SANTA FE >> Three registered sex offenders lived in homes that were used as childcare centers, New Mexico legislators said Wednesday.
The revelation was included in a study of childcare operations and whether they help improve student achievement in the early grades. Researchers working for the Legislative Finance Committee compiled the report.
All three sex offenders were living in homes that served as state-registered childcare centers, said Yolanda Deines, cabinet secretary of the state Children, Youth and Families Department.
Deines said in an interview that she suspended the registrations of all three childcare providers after legislative researchers told her of their findings.
She said the sex offenders probably moved in with relatives who ran childcare operations in their homes.
Deines said the state was tightening its system to make sure childcare centers were safe. This was being done in part through another $800,000 in state funding for improved oversight of homes registered for childcare, she said.
Home-based operations are more prevalent in rural areas and southern New Mexico, the report said. In contrast, 93 percent of children in Bernalillo County and 97 percent in Santa Fe receive subsidized care at licensed centers.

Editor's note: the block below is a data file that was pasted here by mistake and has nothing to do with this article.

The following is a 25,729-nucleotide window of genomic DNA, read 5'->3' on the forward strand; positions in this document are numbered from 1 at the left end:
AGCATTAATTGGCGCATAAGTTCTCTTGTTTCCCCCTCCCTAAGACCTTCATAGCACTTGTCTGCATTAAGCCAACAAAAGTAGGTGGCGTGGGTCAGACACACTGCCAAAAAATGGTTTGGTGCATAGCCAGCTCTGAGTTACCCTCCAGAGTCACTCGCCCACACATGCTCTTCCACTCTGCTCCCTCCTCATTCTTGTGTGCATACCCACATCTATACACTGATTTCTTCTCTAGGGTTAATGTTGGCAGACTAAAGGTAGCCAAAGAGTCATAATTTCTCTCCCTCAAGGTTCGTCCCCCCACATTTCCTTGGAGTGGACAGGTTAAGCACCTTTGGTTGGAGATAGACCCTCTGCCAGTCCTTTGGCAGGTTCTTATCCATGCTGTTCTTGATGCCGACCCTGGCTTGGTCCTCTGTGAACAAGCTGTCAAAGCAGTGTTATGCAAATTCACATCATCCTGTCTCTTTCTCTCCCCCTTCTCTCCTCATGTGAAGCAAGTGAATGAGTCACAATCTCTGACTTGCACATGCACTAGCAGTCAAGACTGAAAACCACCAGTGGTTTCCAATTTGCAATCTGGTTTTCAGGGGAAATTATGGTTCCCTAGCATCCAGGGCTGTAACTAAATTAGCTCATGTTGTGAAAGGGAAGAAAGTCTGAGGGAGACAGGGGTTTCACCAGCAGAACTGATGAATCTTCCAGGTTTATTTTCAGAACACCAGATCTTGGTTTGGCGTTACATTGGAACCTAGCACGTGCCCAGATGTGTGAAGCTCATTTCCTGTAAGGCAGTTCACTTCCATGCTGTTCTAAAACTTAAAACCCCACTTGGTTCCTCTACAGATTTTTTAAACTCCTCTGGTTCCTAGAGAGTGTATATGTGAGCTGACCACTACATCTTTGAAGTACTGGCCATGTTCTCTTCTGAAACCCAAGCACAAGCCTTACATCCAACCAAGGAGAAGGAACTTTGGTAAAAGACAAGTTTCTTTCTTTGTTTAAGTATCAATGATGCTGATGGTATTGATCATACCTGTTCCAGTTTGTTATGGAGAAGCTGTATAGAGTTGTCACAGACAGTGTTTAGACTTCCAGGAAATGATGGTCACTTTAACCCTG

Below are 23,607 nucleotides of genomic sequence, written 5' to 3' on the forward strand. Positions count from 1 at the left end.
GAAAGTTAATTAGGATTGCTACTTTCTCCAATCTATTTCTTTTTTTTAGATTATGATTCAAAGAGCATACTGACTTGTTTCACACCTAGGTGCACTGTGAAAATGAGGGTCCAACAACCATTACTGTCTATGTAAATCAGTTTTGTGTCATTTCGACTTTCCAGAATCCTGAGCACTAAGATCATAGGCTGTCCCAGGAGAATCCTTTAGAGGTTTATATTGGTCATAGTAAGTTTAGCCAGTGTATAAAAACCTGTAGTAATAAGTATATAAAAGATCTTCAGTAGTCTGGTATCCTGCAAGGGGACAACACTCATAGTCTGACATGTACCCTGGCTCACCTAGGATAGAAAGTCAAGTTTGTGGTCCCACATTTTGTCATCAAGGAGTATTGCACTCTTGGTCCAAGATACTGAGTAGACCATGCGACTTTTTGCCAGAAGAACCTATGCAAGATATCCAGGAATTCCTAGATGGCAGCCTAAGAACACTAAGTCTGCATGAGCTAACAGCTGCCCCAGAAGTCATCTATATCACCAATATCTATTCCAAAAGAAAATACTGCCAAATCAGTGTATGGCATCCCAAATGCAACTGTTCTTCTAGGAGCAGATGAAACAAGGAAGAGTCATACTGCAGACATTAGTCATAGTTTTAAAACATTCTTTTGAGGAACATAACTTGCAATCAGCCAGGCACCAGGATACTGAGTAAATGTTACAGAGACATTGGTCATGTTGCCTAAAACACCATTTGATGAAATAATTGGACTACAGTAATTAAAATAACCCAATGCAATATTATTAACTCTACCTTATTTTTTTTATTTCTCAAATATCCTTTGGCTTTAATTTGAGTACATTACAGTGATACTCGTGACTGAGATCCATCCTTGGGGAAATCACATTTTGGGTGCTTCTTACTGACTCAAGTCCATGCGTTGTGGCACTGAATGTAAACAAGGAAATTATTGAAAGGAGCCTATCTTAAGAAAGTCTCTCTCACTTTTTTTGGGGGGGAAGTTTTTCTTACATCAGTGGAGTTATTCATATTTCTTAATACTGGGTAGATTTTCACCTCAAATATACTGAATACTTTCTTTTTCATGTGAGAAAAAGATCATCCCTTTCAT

legislative report said another weakness of the New Mexico childcare system for home providers was that background checks did not require a comparison with the sex-offender registry.
In addition, the report said, New Mexico is one of 19 states that does not restrict where sex offenders can live. The other 31 limit sex-offender residency options, keeping them at a distance from schools and childcare centers.
Safety issues were not limited to those who committed sex crimes.
The report criticized the state’s Early Childhood Services program for merely fining licensed centers where kids had been endangered. It said civil penalties may not discourage bad or extreme practices.
One case cited in the report occurred this year at Kid’s Country Too in Dona County.